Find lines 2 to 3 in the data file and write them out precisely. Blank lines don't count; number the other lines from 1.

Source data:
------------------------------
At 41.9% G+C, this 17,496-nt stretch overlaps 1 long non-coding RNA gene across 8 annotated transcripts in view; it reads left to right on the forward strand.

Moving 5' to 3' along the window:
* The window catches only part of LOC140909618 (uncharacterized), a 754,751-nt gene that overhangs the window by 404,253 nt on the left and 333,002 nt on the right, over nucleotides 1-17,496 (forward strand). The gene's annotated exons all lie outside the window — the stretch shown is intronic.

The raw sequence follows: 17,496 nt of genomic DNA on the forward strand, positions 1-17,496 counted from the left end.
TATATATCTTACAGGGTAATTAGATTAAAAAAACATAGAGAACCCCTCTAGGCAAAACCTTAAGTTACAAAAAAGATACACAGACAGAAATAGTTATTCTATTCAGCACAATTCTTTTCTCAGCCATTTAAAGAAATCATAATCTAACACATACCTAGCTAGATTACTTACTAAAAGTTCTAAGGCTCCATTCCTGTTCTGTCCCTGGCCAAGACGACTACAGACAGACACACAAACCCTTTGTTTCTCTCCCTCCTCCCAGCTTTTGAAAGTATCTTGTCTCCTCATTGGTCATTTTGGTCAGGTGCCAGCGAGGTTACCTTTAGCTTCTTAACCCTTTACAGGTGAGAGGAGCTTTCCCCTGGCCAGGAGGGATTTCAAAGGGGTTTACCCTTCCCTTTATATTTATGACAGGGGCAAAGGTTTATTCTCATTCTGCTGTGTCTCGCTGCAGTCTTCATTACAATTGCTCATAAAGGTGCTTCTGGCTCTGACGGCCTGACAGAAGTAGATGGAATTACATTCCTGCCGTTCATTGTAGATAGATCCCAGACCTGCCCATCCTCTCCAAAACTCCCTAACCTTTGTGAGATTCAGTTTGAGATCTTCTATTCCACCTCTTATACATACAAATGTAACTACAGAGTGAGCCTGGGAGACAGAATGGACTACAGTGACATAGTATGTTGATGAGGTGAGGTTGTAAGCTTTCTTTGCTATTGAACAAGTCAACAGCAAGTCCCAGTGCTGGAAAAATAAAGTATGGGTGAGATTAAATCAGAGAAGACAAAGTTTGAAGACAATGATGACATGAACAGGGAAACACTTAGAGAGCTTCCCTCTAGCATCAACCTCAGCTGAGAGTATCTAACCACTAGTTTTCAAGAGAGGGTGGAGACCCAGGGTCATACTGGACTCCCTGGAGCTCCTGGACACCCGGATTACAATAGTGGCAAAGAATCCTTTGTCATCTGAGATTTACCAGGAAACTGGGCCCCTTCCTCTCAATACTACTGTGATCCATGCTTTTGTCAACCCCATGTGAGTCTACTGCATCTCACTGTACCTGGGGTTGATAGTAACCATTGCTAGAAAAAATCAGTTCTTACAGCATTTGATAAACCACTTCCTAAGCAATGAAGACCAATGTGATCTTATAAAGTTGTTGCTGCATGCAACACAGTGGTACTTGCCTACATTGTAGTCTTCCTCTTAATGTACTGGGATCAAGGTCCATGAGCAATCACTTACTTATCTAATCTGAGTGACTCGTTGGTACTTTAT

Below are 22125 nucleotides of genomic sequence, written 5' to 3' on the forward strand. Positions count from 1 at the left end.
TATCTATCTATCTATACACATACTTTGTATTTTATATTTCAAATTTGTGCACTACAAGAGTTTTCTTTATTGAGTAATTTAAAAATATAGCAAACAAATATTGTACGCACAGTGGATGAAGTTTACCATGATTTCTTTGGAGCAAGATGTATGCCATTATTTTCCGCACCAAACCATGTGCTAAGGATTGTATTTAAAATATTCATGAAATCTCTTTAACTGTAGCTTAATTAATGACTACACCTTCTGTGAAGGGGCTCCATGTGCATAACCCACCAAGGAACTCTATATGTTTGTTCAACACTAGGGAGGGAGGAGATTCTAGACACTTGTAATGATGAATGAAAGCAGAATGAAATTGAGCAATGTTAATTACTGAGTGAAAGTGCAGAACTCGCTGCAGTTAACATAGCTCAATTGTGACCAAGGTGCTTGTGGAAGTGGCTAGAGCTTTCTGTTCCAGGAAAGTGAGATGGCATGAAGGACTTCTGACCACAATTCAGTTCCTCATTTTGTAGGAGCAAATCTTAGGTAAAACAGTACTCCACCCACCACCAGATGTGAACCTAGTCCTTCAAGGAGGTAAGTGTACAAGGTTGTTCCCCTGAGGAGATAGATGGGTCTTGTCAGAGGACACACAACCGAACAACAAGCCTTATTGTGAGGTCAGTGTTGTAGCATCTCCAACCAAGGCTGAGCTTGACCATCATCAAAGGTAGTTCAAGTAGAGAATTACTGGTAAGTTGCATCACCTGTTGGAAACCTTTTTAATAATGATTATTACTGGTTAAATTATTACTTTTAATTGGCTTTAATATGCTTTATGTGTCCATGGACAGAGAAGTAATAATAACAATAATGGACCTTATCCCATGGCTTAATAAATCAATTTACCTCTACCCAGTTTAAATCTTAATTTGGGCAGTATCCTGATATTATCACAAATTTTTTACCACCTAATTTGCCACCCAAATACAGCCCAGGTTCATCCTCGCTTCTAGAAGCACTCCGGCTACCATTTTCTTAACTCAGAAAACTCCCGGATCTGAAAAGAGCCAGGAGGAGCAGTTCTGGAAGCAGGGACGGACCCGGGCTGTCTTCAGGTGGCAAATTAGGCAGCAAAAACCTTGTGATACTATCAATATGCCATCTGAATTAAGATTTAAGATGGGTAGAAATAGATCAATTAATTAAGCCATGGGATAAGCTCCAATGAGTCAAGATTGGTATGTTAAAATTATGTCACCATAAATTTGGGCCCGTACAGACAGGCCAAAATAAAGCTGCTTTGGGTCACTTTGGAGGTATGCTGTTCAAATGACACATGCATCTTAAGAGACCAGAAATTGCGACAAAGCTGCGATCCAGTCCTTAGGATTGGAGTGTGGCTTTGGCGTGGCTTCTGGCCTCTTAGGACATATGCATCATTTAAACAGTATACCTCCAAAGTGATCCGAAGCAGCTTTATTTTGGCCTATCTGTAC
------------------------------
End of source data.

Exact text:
Moving 5' to 3' along the window:
* The window catches only part of LOC140909618 (uncharacterized), a 754,751-nt gene that overhangs the window by 404,253 nt on the left and 333,002 nt on the right, over nucleotides 1-17,496 (forward strand). The gene's annotated exons all lie outside the window — the stretch shown is intronic.